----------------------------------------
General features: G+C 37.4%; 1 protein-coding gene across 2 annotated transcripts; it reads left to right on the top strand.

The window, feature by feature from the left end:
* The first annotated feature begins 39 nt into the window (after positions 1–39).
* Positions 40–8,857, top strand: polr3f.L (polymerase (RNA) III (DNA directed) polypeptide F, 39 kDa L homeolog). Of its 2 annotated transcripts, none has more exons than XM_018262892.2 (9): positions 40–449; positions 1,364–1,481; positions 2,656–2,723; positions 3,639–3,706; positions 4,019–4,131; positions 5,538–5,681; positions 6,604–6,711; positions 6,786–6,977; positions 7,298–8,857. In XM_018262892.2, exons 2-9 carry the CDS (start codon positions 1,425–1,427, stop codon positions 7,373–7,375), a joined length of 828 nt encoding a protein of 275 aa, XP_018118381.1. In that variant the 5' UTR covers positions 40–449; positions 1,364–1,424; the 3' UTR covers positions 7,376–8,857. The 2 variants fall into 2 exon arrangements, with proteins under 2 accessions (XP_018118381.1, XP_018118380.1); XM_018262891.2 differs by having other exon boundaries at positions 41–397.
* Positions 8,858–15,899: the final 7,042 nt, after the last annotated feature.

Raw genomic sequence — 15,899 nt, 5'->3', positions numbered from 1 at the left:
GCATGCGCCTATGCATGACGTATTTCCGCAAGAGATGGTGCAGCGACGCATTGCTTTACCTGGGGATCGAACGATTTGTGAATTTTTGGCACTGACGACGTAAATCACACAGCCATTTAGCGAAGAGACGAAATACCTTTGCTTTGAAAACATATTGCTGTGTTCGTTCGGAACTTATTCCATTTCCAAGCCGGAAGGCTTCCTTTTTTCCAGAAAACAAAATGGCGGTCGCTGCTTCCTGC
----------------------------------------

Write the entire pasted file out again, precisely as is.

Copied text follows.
General features: G+C 37.4%; 1 protein-coding gene across 2 annotated transcripts; it reads left to right on the top strand.

The window, feature by feature from the left end:
* The first annotated feature begins 39 nt into the window (after positions 1–39).
* Positions 40–8,857, top strand: polr3f.L (polymerase (RNA) III (DNA directed) polypeptide F, 39 kDa L homeolog). Of its 2 annotated transcripts, none has more exons than XM_018262892.2 (9): positions 40–449; positions 1,364–1,481; positions 2,656–2,723; positions 3,639–3,706; positions 4,019–4,131; positions 5,538–5,681; positions 6,604–6,711; positions 6,786–6,977; positions 7,298–8,857. In XM_018262892.2, exons 2-9 carry the CDS (start codon positions 1,425–1,427, stop codon positions 7,373–7,375), a joined length of 828 nt encoding a protein of 275 aa, XP_018118381.1. In that variant the 5' UTR covers positions 40–449; positions 1,364–1,424; the 3' UTR covers positions 7,376–8,857. The 2 variants fall into 2 exon arrangements, with proteins under 2 accessions (XP_018118381.1, XP_018118380.1); XM_018262891.2 differs by having other exon boundaries at positions 41–397.
* Positions 8,858–15,899: the final 7,042 nt, after the last annotated feature.

Raw genomic sequence — 15,899 nt, 5'->3', positions numbered from 1 at the left:
GCATGCGCCTATGCATGACGTATTTCCGCAAGAGATGGTGCAGCGACGCATTGCTTTACCTGGGGATCGAACGATTTGTGAATTTTTGGCACTGACGACGTAAATCACACAGCCATTTAGCGAAGAGACGAAATACCTTTGCTTTGAAAACATATTGCTGTGTTCGTTCGGAACTTATTCCATTTCCAAGCCGGAAGGCTTCCTTTTTTCCAGAAAACAAAATGGCGGTCGCTGCTTCCTGC